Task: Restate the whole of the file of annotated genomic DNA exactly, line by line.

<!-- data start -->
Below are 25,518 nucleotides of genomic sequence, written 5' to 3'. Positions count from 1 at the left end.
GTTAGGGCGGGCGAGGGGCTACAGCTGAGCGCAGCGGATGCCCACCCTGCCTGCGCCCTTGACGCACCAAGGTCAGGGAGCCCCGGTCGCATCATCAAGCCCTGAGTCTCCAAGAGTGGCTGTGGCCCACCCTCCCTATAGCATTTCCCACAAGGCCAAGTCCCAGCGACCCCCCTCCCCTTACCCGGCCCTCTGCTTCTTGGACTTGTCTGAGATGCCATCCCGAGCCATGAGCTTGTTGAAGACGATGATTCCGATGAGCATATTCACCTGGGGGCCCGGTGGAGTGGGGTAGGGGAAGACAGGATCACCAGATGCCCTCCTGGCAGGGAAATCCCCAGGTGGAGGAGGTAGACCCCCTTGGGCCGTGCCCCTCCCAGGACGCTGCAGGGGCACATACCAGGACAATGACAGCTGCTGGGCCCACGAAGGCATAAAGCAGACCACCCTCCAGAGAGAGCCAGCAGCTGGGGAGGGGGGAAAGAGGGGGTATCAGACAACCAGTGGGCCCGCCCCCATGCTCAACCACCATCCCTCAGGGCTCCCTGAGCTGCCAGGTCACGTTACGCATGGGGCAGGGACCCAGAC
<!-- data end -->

Below are 25,518 nucleotides of genomic sequence, written 5' to 3'. Positions count from 1 at the left end.
GTTAGGGCGGGCGAGGGGCTACAGCTGAGCGCAGCGGATGCCCACCCTGCCTGCGCCCTTGACGCACCAAGGTCAGGGAGCCCCGGTCGCATCATCAAGCCCTGAGTCTCCAAGAGTGGCTGTGGCCCACCCTCCCTATAGCATTTCCCACAAGGCCAAGTCCCAGCGACCCCCCTCCCCTTACCCGGCCCTCTGCTTCTTGGACTTGTCTGAGATGCCATCCCGAGCCATGAGCTTGTTGAAGACGATGATTCCGATGAGCATATTCACCTGGGGGCCCGGTGGAGTGGGGTAGGGGAAGACAGGATCACCAGATGCCCTCCTGGCAGGGAAATCCCCAGGTGGAGGAGGTAGACCCCCTTGGGCCGTGCCCCTCCCAGGACGCTGCAGGGGCACATACCAGGACAATGACAGCTGCTGGGCCCACGAAGGCATAAAGCAGACCACCCTCCAGAGAGAGCCAGCAGCTGGGGAGGGGGGAAAGAGGGGGTATCAGACAACCAGTGGGCCCGCCCCCATGCTCAACCACCATCCCTCAGGGCTCCCTGAGCTGCCAGGTCACGTTACGCATGGGGCAGGGACCCAGAC